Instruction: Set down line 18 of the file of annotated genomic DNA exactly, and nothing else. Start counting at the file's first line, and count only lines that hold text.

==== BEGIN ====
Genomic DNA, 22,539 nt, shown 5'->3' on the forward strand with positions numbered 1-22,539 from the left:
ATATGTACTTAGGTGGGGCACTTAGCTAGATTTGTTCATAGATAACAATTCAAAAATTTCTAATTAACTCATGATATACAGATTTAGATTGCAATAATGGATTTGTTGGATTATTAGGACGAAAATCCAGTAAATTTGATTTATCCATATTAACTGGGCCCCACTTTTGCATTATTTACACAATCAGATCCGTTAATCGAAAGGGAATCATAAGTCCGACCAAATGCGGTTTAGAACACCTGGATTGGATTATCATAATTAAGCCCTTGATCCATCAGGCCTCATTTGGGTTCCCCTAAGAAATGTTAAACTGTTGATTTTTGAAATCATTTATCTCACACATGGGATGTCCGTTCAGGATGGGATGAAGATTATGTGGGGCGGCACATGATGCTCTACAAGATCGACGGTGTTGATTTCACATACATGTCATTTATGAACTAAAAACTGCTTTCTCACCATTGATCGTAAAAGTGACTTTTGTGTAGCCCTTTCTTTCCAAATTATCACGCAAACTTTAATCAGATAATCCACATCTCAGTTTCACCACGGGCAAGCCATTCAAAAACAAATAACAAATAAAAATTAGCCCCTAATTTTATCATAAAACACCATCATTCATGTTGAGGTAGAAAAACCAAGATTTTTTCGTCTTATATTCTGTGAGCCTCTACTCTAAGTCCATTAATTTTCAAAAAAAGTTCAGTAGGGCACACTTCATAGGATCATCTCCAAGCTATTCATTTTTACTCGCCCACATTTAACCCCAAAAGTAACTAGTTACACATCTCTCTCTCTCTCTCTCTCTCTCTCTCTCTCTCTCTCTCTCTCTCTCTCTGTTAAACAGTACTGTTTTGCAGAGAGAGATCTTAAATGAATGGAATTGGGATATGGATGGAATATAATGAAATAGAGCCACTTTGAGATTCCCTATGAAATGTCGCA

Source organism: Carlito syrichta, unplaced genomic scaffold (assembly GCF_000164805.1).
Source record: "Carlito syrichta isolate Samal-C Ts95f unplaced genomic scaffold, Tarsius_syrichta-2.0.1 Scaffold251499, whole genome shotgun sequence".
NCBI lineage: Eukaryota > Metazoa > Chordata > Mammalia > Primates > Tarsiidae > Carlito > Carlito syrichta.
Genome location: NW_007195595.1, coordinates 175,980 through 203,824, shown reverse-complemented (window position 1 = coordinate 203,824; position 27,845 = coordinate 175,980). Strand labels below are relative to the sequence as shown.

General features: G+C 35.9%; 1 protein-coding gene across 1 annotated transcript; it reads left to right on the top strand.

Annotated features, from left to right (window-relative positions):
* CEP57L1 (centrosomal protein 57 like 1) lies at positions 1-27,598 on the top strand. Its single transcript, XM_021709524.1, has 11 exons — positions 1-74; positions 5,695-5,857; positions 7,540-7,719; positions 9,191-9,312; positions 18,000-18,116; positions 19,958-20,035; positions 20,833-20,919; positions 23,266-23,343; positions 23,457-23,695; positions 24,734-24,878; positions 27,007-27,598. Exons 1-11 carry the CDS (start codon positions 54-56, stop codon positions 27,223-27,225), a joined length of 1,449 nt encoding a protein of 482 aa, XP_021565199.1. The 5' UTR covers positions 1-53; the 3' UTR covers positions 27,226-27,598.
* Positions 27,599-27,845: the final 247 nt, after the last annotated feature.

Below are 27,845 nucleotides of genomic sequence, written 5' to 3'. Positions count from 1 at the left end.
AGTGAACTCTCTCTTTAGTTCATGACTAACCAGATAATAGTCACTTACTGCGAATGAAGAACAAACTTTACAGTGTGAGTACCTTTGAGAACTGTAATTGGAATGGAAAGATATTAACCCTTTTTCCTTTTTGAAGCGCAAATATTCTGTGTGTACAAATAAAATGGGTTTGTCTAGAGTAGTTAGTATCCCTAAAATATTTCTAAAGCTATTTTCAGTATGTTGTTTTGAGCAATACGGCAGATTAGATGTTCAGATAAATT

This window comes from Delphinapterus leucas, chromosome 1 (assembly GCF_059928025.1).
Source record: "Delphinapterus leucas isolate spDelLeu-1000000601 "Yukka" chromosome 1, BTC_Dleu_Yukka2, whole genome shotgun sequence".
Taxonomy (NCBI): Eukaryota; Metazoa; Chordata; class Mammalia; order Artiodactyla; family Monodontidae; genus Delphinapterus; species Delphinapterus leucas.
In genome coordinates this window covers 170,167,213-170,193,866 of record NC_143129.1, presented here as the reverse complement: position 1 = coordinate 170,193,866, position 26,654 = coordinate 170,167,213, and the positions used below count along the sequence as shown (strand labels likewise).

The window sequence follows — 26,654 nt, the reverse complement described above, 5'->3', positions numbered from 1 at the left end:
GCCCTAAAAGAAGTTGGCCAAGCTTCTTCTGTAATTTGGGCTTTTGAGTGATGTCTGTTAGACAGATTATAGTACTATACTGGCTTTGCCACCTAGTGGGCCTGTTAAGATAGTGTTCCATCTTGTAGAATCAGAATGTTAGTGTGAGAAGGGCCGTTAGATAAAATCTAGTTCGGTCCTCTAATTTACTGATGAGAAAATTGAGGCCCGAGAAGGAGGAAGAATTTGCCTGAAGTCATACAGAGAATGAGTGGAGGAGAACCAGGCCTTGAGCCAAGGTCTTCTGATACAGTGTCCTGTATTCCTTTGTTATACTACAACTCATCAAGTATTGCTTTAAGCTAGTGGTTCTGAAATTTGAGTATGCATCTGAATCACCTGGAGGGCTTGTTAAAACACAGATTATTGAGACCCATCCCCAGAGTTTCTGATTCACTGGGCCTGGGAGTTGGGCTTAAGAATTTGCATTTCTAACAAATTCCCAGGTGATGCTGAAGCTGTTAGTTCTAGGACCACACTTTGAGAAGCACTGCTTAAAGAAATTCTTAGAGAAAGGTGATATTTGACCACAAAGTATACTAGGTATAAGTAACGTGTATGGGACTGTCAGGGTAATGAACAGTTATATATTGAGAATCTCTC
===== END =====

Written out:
GCCCTAAAAGAAGTTGGCCAAGCTTCTTCTGTAATTTGGGCTTTTGAGTGATGTCTGTTAGACAGATTATAGTACTATACTGGCTTTGCCACCTAGTGGGCCTGTTAAGATAGTGTTCCATCTTGTAGAATCAGAATGTTAGTGTGAGAAGGGCCGTTAGATAAAATCTAGTTCGGTCCTCTAATTTACTGATGAGAAAATTGAGGCCCGAGAAGGAGGAAGAATTTGCCTGAAGTCATACAGAGAATGAGTGGAGGAGAACCAGGCCTTGAGCCAAGGTCTTCTGATACAGTGTCCTGTATTCCTTTGTTATACTACAACTCATCAAGTATTGCTTTAAGCTAGTGGTTCTGAAATTTGAGTATGCATCTGAATCACCTGGAGGGCTTGTTAAAACACAGATTATTGAGACCCATCCCCAGAGTTTCTGATTCACTGGGCCTGGGAGTTGGGCTTAAGAATTTGCATTTCTAACAAATTCCCAGGTGATGCTGAAGCTGTTAGTTCTAGGACCACACTTTGAGAAGCACTGCTTAAAGAAATTCTTAGAGAAAGGTGATATTTGACCACAAAGTATACTAGGTATAAGTAACGTGTATGGGACTGTCAGGGTAATGAACAGTTATATATTGAGAATCTCTC